Cannabinoids show promise for cancer patients – The Denver Post

Trill owner David Threlfall, left, helps Rebecca Anderson buy cannabis products for her sister, who has cancer. Threlfall, who is quick to point out he is not a doctor, devised a regimen for his clients after years of research after his mother died from cancer. He sets them up on a carefully thought-out program in which patients micro-dose throughout the day to induce natural cell death to fight their cancer without the high marijuana usually induces.

Cliff Grassmick, The Daily Camera

Trill owner David Threlfall, left, helps Rebecca Anderson buy cannabis products for her sister, who has cancer. Threlfall, who is quick to point out he is not a doctor, devised a regimen for his clients after years of research after his mother died from cancer. He sets them up on a carefully thought-out program in which patients micro-dose throughout the day to induce natural cell death to fight their cancer without the high marijuana usually induces.

Braden Stevenson, a 17-year-old living in Longmont, was diagnosed with osteosarcoma in 2016. A year later, after several rounds of chemo, doctors told him the disease was chemo-resistant and that it had actually grown as a result of the therapy, making any surgery overly hazardous. With nothing left to do, the doctors estimated Braden had a year to live.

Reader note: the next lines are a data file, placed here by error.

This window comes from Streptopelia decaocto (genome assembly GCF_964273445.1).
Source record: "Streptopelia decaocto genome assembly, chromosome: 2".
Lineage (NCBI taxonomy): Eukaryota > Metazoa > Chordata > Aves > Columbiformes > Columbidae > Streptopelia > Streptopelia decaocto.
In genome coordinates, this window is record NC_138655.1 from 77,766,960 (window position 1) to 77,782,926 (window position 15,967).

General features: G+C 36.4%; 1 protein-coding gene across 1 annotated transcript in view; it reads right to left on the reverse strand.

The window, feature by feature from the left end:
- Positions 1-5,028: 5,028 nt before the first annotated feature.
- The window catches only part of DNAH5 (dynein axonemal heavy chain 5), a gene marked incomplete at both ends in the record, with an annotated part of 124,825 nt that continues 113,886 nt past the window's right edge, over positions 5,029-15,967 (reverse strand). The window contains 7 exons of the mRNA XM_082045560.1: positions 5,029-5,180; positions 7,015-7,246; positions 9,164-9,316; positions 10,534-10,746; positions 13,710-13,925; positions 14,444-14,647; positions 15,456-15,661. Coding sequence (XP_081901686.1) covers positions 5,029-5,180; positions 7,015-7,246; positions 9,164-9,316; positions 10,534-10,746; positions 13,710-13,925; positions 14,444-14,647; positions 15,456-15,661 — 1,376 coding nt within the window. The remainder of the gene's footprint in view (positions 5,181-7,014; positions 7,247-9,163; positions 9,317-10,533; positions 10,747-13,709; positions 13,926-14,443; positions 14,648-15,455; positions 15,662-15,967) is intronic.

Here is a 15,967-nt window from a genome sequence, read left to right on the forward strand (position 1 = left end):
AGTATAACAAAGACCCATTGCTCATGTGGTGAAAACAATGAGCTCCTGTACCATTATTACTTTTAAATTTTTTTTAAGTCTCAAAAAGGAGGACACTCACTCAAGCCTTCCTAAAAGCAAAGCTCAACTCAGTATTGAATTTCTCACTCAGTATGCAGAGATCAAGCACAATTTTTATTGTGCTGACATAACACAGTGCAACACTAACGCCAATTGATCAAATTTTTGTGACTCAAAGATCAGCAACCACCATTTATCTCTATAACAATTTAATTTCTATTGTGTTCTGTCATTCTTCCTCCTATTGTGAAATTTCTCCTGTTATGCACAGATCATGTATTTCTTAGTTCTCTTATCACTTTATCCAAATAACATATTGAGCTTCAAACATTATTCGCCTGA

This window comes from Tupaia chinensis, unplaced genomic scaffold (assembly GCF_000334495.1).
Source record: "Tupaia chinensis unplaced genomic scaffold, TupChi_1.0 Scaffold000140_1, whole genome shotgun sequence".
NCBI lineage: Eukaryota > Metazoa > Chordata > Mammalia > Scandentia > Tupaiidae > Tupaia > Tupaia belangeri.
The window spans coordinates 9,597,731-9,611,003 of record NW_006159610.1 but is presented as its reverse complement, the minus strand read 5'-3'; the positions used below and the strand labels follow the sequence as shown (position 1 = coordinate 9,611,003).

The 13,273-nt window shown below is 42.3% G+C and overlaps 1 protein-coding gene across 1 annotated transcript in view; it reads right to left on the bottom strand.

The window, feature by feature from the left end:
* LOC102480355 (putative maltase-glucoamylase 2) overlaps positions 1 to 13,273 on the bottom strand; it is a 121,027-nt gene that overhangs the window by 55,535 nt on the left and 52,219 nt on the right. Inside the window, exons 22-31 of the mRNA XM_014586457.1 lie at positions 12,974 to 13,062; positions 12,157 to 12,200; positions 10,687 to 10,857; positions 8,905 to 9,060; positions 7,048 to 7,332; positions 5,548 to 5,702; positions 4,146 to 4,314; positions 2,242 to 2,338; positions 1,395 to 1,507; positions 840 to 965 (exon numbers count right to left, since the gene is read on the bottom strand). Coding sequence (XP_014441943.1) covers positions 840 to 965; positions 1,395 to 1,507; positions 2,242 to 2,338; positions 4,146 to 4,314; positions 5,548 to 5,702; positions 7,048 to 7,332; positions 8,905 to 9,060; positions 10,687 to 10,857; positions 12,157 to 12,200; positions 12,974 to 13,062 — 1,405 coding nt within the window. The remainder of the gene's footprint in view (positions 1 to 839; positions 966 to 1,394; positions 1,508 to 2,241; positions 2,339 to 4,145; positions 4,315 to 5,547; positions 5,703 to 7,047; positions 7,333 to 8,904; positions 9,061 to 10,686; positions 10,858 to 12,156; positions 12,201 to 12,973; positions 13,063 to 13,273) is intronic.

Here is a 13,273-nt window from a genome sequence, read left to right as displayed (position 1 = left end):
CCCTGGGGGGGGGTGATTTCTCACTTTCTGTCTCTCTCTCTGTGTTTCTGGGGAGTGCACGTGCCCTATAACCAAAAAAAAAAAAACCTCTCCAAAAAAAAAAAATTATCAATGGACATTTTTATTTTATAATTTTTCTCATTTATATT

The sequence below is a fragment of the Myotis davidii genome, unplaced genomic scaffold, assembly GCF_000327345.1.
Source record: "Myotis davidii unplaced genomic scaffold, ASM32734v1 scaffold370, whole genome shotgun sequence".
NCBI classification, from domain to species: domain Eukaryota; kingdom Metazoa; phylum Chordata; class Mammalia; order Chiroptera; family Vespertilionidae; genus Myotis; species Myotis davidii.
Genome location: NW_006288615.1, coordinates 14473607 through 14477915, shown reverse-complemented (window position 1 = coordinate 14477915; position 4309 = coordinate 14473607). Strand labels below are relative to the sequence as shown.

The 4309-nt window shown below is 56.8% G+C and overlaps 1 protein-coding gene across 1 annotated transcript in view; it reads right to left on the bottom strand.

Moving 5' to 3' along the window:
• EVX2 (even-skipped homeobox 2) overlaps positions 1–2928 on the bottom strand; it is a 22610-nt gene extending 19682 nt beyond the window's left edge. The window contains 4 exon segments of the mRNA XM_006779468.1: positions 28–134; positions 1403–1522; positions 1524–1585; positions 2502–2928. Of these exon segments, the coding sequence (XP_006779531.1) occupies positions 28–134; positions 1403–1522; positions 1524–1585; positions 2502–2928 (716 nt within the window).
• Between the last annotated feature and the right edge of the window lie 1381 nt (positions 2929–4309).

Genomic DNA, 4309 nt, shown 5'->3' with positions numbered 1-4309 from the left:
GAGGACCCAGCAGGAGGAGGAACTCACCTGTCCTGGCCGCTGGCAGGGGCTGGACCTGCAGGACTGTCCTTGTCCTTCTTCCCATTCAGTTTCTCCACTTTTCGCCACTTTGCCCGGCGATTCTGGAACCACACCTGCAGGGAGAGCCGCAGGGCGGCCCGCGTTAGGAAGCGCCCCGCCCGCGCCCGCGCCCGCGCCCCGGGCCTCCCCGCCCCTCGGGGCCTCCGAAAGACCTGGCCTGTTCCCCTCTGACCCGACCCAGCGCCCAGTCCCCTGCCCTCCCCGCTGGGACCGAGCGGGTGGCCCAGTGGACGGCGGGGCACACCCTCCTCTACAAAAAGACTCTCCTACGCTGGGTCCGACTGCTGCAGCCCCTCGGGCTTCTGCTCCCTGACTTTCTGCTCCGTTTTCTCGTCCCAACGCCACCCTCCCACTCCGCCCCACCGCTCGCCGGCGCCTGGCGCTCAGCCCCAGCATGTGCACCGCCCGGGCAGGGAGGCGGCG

Braden’s mother, Amy Ronzani, who works as a medical assistant, refused to accept this diagnosis and began to research alternative treatments. Almost immediately she heard stories of cannabinoids being used to successfully fight cancer. Despite warnings from her son’s doctors that the cannabinoids could have a negative reaction with the chemo, she figured she and Braden had nothing to lose and went searching for medicinal dispensaries.

Three months later, after Braden had been taking roughly 60 milligrams of THC pills and CBD oil each day, medical tests showed the cancerous pulmonary nodes in Braden’s lungs had stabilized and begun to calcify. Another four months later, the cancerous nodes had shrunk by a factor of eight.

This past September, Braden underwent another round of tests that showed the nodules were continuing to shrink even though two new, very small cancerous nodes had appeared.

Despite that minor setback, Ronzani remains confident the cannabinoids have kept her son alive and that the new nodes are simply a result of the aggressive strain of cancer affecting him. Despite the doctor’s prognosis, he turned 18 Monday.

Read the full story on dailycamera.com.

Source: https://www.denverpost.com/2018/11/24/cannabinoids-cancer-patients/

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